Because she was appearing in the new CBS television show Cane, Rita apologized for not being able to rehearse with the orchestra and sing a song. To the delight of everyone, Rita did a “rap” co-written by Quincy Jones that is a love song about New York City. With the rhythm section of the orchestra providing the background, and with Rita hobbling and dancing on her bad ankle, we were serenaded by the lyrics with everyone could identify with love. As the evening drew to a close, the entertainers joined Rita on stage as they and the audience sang one of the most loving renditions of New York New York as we’ve ever heard Rita and Lenny were so astounded and thrilled by the evening that they joined us at the after-party in the food court in Century City.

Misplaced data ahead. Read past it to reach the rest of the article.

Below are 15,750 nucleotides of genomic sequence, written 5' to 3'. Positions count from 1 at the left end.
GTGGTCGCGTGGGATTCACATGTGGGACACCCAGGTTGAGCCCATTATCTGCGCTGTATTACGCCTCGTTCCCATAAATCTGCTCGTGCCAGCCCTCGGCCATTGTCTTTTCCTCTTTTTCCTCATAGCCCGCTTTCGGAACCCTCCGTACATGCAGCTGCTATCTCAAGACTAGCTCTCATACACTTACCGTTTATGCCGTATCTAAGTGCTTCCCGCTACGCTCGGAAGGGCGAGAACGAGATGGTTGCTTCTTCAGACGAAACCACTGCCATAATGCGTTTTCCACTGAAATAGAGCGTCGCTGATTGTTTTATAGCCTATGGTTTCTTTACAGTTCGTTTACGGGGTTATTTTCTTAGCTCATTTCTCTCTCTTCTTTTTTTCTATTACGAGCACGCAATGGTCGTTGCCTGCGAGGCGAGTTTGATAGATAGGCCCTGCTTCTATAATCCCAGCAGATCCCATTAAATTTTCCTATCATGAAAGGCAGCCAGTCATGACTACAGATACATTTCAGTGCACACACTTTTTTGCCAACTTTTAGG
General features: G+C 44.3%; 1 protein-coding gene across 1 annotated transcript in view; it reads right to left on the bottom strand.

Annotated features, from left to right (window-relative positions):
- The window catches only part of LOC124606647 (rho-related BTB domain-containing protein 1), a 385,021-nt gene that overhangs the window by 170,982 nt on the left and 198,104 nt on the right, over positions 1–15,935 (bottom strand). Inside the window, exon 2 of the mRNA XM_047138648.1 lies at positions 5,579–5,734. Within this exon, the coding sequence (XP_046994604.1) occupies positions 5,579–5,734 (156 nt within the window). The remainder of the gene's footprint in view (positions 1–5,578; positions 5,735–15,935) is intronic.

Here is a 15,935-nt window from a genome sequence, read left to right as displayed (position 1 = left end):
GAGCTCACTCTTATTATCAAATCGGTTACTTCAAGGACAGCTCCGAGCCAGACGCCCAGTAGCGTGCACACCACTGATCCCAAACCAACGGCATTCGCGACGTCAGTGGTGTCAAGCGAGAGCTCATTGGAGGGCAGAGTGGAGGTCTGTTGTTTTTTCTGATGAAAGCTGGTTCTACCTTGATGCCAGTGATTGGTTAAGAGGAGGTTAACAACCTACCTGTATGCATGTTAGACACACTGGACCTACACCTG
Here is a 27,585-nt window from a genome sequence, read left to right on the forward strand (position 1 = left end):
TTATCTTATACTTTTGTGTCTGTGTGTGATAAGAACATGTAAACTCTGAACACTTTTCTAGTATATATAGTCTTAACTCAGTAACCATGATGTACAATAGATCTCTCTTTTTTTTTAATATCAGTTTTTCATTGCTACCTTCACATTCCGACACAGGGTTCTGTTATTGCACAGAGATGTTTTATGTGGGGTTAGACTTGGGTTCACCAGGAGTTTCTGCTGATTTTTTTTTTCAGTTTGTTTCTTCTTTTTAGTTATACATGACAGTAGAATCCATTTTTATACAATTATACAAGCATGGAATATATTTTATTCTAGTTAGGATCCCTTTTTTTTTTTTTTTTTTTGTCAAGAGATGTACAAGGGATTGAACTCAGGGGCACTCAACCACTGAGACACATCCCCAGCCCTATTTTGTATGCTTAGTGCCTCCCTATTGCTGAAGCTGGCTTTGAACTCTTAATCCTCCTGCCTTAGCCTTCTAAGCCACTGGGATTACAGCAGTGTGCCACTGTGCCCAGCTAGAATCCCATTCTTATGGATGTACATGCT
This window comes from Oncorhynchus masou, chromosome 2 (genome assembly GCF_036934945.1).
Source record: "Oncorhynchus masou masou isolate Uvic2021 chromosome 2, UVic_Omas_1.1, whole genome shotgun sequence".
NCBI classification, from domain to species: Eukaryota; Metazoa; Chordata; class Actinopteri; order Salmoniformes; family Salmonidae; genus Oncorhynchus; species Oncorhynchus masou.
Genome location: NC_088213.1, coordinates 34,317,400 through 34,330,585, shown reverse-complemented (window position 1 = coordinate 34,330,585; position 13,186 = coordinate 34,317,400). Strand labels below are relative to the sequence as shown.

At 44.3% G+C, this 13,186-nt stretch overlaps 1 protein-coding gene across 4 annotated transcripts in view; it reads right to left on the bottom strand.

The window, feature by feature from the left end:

In the words of one of Hollywood’s most legendary columnists and one who has attended the past 21 consecutive shows, Mr. Blackwell’s opinion was stated simply - “the entire event was sensational!”